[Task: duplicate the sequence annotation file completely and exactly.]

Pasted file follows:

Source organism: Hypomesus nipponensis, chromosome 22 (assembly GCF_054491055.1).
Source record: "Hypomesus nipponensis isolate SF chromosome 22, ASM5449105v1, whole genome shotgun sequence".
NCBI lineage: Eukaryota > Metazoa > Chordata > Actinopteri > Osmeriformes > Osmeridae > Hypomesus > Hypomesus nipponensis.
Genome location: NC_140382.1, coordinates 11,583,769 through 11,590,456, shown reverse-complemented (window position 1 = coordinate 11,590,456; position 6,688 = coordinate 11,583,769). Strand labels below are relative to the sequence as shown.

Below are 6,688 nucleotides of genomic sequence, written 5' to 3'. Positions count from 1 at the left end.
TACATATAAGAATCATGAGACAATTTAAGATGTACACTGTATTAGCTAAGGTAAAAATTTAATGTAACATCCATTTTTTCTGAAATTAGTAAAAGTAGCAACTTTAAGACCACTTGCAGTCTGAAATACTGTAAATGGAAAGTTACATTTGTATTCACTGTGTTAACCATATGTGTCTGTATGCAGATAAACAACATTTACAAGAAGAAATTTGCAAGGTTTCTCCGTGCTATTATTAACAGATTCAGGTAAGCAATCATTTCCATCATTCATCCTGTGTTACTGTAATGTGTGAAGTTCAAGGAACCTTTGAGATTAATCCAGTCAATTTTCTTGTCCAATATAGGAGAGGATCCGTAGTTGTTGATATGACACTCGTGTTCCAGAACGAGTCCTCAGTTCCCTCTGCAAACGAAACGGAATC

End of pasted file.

Source organism: Hypomesus nipponensis, chromosome 22 (assembly GCF_054491055.1).
Source record: "Hypomesus nipponensis isolate SF chromosome 22, ASM5449105v1, whole genome shotgun sequence".
NCBI lineage: Eukaryota > Metazoa > Chordata > Actinopteri > Osmeriformes > Osmeridae > Hypomesus > Hypomesus nipponensis.
Genome location: NC_140382.1, coordinates 11,583,769 through 11,590,456, shown reverse-complemented (window position 1 = coordinate 11,590,456; position 6,688 = coordinate 11,583,769). Strand labels below are relative to the sequence as shown.

Below are 6,688 nucleotides of genomic sequence, written 5' to 3'. Positions count from 1 at the left end.
TACATATAAGAATCATGAGACAATTTAAGATGTACACTGTATTAGCTAAGGTAAAAATTTAATGTAACATCCATTTTTTCTGAAATTAGTAAAAGTAGCAACTTTAAGACCACTTGCAGTCTGAAATACTGTAAATGGAAAGTTACATTTGTATTCACTGTGTTAACCATATGTGTCTGTATGCAGATAAACAACATTTACAAGAAGAAATTTGCAAGGTTTCTCCGTGCTATTATTAACAGATTCAGGTAAGCAATCATTTCCATCATTCATCCTGTGTTACTGTAATGTGTGAAGTTCAAGGAACCTTTGAGATTAATCCAGTCAATTTTCTTGTCCAATATAGGAGAGGATCCGTAGTTGTTGATATGACACTCGTGTTCCAGAACGAGTCCTCAGTTCCCTCTGCAAACGAAACGGAATC